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North Alabama jury awards $15 million verdict to family over fatal ambulance ride

A Limestone County jury has awarded $15 million to the family of Robert Owen, a man who died of a heart attack while in the care of Huntsville Emergency Medical Services Inc. (HEMSI) in 2019. The verdict, the largest in the county's history, brings to an end a protracted legal battle.

The lawsuit filed by Owen's widow alleges gross negligence on the part of HEMSI ambulance driver Jacob Steele and paramedic Charles Hui.

In April 2019, Robert Owen, 81, was being transported from Huntsville Hospital to UAB Medical Center for a cardiac exam. During the transport, Steele was seen on video losing consciousness, swerving and repeatedly veering out of his lane. After rounding the turn into Birmingham, Steele, with permission from a HEMSI supervisor, took over driving duties with Hui. Instead of continuing his duties as a paramedic, Steele put on headphones, listened to music and fell asleep with his feet on Owen's gurney.

According to the family's attorney, Owen was denied necessary emergency medical care as required by internal policies, state regulations and EMS protocol. Owen's calls for help during the heart attack were ignored because Steele was unconscious. After briefly checking on Owen, Hui continued driving the remaining 40 minutes to Birmingham.

Owen died of a heart attack 11 days later at UAB. A video showing the entire act that the jury found negligent was reviewed during the trial.

During the trial, Owen's family was represented by attorneys David Marsh, Rip Andrews, Ben Ford and Ty Brown of the law firm Marsh, Rickard & Bryan.

The trial revealed disturbing details about Steele and HEMSI's past. Steele had a history of drug use and was reportedly under the influence while transporting Owen. Despite multiple warnings and having been fired in the past, HEMSI management did not drug test Steele and allowed him to continue driving. It was also revealed that HEMSI had received reports that Steele was in an intoxicated state on the day of the incident, but did nothing to prevent him from driving the ambulance.

In addition to the video, the jury also considered audio from a call from the driver who fell asleep at the wheel.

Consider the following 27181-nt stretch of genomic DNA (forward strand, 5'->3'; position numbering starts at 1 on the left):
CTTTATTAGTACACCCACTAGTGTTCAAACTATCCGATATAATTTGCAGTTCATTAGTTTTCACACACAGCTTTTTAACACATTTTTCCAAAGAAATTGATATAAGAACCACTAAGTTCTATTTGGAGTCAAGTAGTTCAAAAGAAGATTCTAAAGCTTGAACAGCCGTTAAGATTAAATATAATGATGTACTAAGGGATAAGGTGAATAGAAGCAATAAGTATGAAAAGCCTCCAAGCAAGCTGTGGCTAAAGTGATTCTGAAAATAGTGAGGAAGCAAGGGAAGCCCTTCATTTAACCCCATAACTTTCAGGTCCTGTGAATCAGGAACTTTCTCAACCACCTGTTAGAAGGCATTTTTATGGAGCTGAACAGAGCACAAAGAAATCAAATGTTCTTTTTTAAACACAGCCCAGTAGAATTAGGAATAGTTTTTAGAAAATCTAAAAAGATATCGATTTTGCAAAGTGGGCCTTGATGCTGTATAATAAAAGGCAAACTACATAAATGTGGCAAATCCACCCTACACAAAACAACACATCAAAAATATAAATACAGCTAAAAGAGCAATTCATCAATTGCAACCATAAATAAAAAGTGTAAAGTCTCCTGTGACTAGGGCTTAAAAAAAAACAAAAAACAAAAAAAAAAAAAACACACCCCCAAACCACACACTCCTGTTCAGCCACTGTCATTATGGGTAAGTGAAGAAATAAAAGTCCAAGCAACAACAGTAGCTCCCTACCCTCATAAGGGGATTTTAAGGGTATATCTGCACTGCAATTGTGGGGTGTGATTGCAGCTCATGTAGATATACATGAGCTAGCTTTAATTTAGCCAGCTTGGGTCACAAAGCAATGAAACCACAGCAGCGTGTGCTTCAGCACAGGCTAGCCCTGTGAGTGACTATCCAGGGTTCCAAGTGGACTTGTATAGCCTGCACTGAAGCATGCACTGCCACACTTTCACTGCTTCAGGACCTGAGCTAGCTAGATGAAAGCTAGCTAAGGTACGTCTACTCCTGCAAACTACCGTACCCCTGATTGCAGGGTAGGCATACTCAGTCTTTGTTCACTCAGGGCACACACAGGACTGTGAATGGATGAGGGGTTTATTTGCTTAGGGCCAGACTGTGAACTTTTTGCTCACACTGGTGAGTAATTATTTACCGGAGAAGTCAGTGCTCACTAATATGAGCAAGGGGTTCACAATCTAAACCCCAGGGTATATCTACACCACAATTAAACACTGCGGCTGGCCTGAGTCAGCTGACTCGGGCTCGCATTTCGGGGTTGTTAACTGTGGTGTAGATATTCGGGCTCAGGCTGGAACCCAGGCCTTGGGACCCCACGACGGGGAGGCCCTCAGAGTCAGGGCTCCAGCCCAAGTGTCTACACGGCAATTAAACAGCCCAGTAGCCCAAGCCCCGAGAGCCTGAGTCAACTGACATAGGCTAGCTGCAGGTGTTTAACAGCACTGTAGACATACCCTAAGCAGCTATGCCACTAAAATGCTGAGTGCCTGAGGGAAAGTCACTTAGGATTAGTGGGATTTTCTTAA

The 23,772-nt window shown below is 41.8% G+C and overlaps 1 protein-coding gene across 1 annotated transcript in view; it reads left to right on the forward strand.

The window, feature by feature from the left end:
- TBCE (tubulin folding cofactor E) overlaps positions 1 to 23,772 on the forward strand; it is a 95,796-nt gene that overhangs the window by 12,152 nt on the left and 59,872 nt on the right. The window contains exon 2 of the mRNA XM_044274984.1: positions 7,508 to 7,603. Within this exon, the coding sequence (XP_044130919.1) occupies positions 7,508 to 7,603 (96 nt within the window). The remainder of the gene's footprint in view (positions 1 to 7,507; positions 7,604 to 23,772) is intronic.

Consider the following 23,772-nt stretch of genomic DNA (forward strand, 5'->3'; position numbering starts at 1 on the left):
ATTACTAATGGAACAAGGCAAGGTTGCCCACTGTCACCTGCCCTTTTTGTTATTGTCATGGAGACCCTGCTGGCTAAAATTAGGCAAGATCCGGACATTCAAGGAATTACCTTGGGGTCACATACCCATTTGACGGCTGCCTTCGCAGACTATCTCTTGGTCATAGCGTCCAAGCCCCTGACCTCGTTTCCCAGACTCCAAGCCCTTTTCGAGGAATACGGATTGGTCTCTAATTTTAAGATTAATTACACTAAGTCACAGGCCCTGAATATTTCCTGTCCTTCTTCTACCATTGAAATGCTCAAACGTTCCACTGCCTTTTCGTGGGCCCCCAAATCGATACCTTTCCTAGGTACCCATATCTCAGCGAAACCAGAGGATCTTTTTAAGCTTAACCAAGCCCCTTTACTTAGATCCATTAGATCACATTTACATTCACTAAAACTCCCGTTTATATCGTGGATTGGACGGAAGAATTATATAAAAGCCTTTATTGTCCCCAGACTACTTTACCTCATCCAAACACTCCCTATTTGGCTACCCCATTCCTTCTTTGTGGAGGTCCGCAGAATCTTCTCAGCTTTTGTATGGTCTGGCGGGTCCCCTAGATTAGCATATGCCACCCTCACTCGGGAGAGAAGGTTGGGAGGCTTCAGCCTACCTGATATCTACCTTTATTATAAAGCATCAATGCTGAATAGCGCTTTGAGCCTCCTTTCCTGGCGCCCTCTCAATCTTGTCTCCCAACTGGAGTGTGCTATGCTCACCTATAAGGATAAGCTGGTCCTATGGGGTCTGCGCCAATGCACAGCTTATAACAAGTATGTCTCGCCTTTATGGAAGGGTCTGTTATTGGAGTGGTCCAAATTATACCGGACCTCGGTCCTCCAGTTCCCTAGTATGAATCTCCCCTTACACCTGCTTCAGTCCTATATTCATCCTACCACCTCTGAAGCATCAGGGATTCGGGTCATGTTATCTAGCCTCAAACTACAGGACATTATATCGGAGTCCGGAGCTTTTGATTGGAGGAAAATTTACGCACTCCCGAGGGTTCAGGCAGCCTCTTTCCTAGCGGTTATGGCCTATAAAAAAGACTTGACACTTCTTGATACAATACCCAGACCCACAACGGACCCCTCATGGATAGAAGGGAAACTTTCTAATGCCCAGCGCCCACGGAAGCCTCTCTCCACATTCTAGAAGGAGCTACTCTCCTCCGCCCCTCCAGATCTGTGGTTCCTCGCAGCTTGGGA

The lawyers say they've proven that HEMSI tried to cover up Steele's misconduct, failed to report Steele's conduct as required by state law and went so far as to delete video of Steele's past conduct — a cover-up that also extended to the events surrounding Owen's transfer.

Following the verdict, HEMSI released a statement to WHNT News 19 saying, “This was a tragic loss of life. Our greatest desire is to safely serve the citizens who depend on us. Failure to do so impacts many people, including the people we serve and HEMSI team members. We continue to learn from every situation so we can better serve our community.”

According to the family's lawyers, HEMSI's defense argued that given Owen's age and pre-existing heart condition, it was likely he would die regardless of their actions.

“I think one of the reasons we chose to get involved in this case and work so hard on it, and one of the reasons the jury returned such a significant verdict, is because Robert Owen's family couldn't be better, more wonderful people,” attorney Rip Andrews said.

“They chose this case because what they wanted was justice. It's hard to explain, but what they wanted was recognition, that members of the community saying 'your father, your husband was wronged, we see you, we hear you and we want to do something,'” Andrews said.

Grayson Everett is the state and politics editor for Yellow Hammer News. You can follow him on Twitter. Grayson

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